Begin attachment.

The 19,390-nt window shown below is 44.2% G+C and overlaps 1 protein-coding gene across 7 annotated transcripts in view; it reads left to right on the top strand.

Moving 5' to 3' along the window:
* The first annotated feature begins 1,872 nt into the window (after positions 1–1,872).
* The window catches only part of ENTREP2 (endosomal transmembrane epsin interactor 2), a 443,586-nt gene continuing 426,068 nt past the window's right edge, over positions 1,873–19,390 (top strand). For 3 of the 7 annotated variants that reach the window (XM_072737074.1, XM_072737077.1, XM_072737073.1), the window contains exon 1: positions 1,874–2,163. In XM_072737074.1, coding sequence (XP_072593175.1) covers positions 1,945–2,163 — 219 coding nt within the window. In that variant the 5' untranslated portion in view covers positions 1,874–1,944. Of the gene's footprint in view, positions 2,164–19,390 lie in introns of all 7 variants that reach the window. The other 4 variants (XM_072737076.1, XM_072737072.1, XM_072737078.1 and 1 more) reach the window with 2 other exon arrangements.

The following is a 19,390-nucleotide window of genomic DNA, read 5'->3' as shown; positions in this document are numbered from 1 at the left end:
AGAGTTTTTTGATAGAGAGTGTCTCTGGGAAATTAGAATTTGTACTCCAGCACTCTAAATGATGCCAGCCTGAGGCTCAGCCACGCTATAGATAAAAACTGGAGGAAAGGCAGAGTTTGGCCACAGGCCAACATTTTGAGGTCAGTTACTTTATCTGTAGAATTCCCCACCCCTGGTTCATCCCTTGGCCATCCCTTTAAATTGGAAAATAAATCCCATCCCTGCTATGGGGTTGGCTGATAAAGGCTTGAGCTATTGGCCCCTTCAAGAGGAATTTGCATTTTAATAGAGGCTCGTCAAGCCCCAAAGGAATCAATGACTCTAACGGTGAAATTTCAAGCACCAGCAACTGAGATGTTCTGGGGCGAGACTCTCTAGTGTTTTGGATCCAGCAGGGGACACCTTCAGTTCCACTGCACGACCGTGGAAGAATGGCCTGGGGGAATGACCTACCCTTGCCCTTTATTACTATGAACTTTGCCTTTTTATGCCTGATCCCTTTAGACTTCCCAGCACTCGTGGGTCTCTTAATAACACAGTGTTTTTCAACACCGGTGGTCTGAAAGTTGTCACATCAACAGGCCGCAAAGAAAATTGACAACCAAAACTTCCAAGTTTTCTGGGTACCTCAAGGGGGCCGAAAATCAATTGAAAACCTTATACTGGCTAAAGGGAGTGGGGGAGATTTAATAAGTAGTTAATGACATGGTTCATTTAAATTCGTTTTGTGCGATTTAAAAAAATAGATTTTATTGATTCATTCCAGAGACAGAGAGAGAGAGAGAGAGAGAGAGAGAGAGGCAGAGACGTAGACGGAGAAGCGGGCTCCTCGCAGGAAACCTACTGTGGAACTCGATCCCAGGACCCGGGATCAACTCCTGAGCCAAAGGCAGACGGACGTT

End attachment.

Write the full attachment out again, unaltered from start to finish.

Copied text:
The 19,390-nt window shown below is 44.2% G+C and overlaps 1 protein-coding gene across 7 annotated transcripts in view; it reads left to right on the top strand.

Moving 5' to 3' along the window:
* The first annotated feature begins 1,872 nt into the window (after positions 1–1,872).
* The window catches only part of ENTREP2 (endosomal transmembrane epsin interactor 2), a 443,586-nt gene continuing 426,068 nt past the window's right edge, over positions 1,873–19,390 (top strand). For 3 of the 7 annotated variants that reach the window (XM_072737074.1, XM_072737077.1, XM_072737073.1), the window contains exon 1: positions 1,874–2,163. In XM_072737074.1, coding sequence (XP_072593175.1) covers positions 1,945–2,163 — 219 coding nt within the window. In that variant the 5' untranslated portion in view covers positions 1,874–1,944. Of the gene's footprint in view, positions 2,164–19,390 lie in introns of all 7 variants that reach the window. The other 4 variants (XM_072737076.1, XM_072737072.1, XM_072737078.1 and 1 more) reach the window with 2 other exon arrangements.

The following is a 19,390-nucleotide window of genomic DNA, read 5'->3' as shown; positions in this document are numbered from 1 at the left end:
AGAGTTTTTTGATAGAGAGTGTCTCTGGGAAATTAGAATTTGTACTCCAGCACTCTAAATGATGCCAGCCTGAGGCTCAGCCACGCTATAGATAAAAACTGGAGGAAAGGCAGAGTTTGGCCACAGGCCAACATTTTGAGGTCAGTTACTTTATCTGTAGAATTCCCCACCCCTGGTTCATCCCTTGGCCATCCCTTTAAATTGGAAAATAAATCCCATCCCTGCTATGGGGTTGGCTGATAAAGGCTTGAGCTATTGGCCCCTTCAAGAGGAATTTGCATTTTAATAGAGGCTCGTCAAGCCCCAAAGGAATCAATGACTCTAACGGTGAAATTTCAAGCACCAGCAACTGAGATGTTCTGGGGCGAGACTCTCTAGTGTTTTGGATCCAGCAGGGGACACCTTCAGTTCCACTGCACGACCGTGGAAGAATGGCCTGGGGGAATGACCTACCCTTGCCCTTTATTACTATGAACTTTGCCTTTTTATGCCTGATCCCTTTAGACTTCCCAGCACTCGTGGGTCTCTTAATAACACAGTGTTTTTCAACACCGGTGGTCTGAAAGTTGTCACATCAACAGGCCGCAAAGAAAATTGACAACCAAAACTTCCAAGTTTTCTGGGTACCTCAAGGGGGCCGAAAATCAATTGAAAACCTTATACTGGCTAAAGGGAGTGGGGGAGATTTAATAAGTAGTTAATGACATGGTTCATTTAAATTCGTTTTGTGCGATTTAAAAAAATAGATTTTATTGATTCATTCCAGAGACAGAGAGAGAGAGAGAGAGAGAGAGAGAGAGGCAGAGACGTAGACGGAGAAGCGGGCTCCTCGCAGGAAACCTACTGTGGAACTCGATCCCAGGACCCGGGATCAACTCCTGAGCCAAAGGCAGACGGACGTT